Plain abdominal radiography and Computed Tomography (CT) play an important role in the evaluation and diagnosis of GSI [4, 15]. Radiological studies rely mainly on Rigler’s triad which is comprised of pneumobilia, an ectopic stone, and signs of bowel obstruction [2, 13]. These findings were insignificant in the current case. Only 14-53% of GSI cases presented with Rigler’s triad were reported in the literature [10]. Moreover, the CT scan is the most reliable with sensitivity and specificity reaching more than 90% offering fast diagnosis [2, 10, 12, 13]. In our case, an abdominal CT scan was performed and its findings were previously mentioned in the in-case presentation section. In the literature, the preoperative diagnosis of GSI was achieved in 10-44% of cases [13]. In 2013, Dai et al. documented that the diagnosis of 50% of GSI cases is achieved only at laparotomy [9].

In spite of the fact that the management of GSI varies depending on the patient’s demographics and comorbidities, surgery still is the mainstay of treatment, involving enterolithotomy procedures [9, 13]. Enterolithotomy has three distinct operational strategies as one and two-stage procedures. A one-stage procedure consists of enterolithotomy, cholecystectomy, and fistula closure, in a single surgical time. The two-stage procedure starts initially with enterolithotomy and then after a period of time, cholecystectomy and closure of the fistula [4, 13]. Lastly, enterolithotomy procedure is performed alone at the antimesenteric border [13]. Enterolithotomy alone was the surgical approach for GSI extraction in our case. Multiple studies demonstrated that enterolithotomy is associated with low risks of both morbidity and recurrence in such cases [8, 13]. Many authors reported that one and two-stage procedures are associated with higher mortality and morbidity in comparison with Enterolithotomy [2, 4, 5].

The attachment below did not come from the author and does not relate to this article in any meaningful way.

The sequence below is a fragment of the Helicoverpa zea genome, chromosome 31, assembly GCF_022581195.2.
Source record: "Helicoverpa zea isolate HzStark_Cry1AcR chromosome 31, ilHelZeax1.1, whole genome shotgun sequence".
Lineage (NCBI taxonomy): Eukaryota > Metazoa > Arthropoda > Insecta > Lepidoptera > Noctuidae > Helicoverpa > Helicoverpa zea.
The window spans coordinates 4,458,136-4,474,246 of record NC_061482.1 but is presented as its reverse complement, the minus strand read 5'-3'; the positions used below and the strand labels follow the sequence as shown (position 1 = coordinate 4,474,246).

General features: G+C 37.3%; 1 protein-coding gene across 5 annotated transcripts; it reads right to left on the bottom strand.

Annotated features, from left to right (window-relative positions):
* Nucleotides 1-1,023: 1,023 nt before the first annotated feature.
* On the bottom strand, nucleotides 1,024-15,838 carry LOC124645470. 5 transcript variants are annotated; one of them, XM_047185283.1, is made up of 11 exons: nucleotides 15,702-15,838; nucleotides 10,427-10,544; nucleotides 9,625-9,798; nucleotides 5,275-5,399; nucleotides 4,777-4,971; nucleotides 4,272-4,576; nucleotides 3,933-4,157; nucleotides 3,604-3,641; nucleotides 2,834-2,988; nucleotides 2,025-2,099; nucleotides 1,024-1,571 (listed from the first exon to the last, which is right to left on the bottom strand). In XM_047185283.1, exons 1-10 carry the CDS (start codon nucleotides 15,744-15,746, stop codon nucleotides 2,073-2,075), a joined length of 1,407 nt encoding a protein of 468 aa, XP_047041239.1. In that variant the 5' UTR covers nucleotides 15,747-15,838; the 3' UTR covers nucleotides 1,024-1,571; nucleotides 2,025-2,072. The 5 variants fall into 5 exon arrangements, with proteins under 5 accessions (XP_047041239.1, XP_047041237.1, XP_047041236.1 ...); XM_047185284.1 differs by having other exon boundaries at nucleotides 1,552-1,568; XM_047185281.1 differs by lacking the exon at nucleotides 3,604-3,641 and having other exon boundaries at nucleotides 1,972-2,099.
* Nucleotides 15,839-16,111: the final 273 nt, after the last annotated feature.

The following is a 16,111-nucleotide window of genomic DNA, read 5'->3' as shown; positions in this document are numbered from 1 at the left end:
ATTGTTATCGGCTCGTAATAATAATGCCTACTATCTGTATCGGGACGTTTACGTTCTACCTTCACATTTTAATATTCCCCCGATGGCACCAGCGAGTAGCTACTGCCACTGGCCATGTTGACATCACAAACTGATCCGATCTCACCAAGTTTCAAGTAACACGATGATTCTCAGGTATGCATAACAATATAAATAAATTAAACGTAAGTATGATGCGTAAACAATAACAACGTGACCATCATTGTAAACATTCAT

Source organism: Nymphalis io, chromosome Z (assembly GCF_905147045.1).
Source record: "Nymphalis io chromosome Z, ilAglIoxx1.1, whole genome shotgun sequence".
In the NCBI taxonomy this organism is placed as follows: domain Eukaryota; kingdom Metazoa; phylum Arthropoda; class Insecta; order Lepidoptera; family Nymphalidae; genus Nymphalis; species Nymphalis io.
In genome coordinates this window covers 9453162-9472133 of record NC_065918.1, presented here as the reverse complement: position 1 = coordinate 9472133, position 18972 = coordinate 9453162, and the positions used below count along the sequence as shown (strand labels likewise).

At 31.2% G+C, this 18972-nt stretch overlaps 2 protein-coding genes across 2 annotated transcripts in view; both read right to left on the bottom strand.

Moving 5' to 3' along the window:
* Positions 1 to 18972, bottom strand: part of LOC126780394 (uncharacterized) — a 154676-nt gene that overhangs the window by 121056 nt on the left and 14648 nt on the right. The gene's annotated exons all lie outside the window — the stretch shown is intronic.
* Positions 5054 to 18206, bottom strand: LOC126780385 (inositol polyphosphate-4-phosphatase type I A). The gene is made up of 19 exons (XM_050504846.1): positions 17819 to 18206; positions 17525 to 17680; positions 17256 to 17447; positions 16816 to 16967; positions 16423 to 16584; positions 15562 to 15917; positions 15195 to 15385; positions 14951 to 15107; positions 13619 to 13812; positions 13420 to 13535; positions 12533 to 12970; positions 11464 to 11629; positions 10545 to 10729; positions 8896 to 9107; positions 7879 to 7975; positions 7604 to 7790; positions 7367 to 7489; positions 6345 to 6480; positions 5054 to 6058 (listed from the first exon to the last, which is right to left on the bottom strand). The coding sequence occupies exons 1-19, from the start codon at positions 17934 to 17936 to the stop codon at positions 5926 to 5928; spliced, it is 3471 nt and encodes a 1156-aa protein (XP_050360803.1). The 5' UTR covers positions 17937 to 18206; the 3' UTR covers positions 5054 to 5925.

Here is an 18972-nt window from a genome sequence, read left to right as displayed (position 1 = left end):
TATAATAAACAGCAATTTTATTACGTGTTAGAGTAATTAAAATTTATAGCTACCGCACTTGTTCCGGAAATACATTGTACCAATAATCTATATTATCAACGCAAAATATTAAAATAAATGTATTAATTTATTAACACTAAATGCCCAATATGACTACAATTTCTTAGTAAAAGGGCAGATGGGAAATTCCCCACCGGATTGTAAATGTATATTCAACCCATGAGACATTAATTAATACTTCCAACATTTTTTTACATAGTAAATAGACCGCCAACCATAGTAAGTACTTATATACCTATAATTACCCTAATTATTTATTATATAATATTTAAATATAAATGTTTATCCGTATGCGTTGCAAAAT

Despite the rarity of GSI post-cholecystectomy, they should be considered in elderly patients with unusual abdominal pain and/or vague non-specific symptoms. Imaging modalities help to diagnose GSI. Enterolithotomy is the most common surgical approach to managing GSI. Due to the dilemma of GSI diagnosis and management, documentation of such cases is highly encouraged in order to overcome the current limitations of resources within the literature.

Conflicts of Interest




Ethical Approval

Not applicable.


Written informed consent was obtained from the patient to publish this case report and accompanying images. On request, a copy of the written consent is available for review by the Editor-in-Chief of this journal.

Author Contributions

Ali Alenezi: paper writing, editing, picture editing, manuscript drafting. Saqer Alenezi: Literature review, paper writing, and editing. Athary Saleem: Literature review, paper editing, picture editing, and supervision. Mohammed Alshamali: paper editing, and providing pictures. Khaled Alshammari: performed surgery, critical review, picture and paper editing, supervision, and final approval.


Ali Alenezi, M.D., General surgery department, Al-Adan Hospital, Kuwait.

Research Registration

Not applicable.

Provenance and Peer Review

Not commissioned, externally peer-reviewed.

Article Info

Article Type
Case Report
Publication history
Received: Mon 20, Feb 2023
Accepted: Wed 08, Mar 2023
Published: Fri 17, Mar 2023
© 2023 Ali Alenezi. This is an open-access article distributed under the terms of the Creative Commons Attribution License, which permits unrestricted use, distribution, and reproduction in any medium, provided the original author and source are credited. Hosting by Science Repository.
DOI: 10.31487/j.AJSCR.2023.01.04

Author Info

Corresponding Author
Ali Alenezi
Department of General Surgery, Al-Adan hospital, State of Kuwait

Figures & Tables

Science Repository

Figure 1: A) plain abdominal X-ray, B) chest X-ray with insignificant findings.

Science Repository

Figure 2: Abdominal CT scan with contrast. A) axial view and B) coronal view showing pneumobilia.

Science Repository

Figure 3: A) 1.7 × 1.7 × 3.2 cm gallstone, weighing 8 grams, and obstructing 125 cm from the ileocecal valve. B & C) Milking the bowel during enterolithotomy.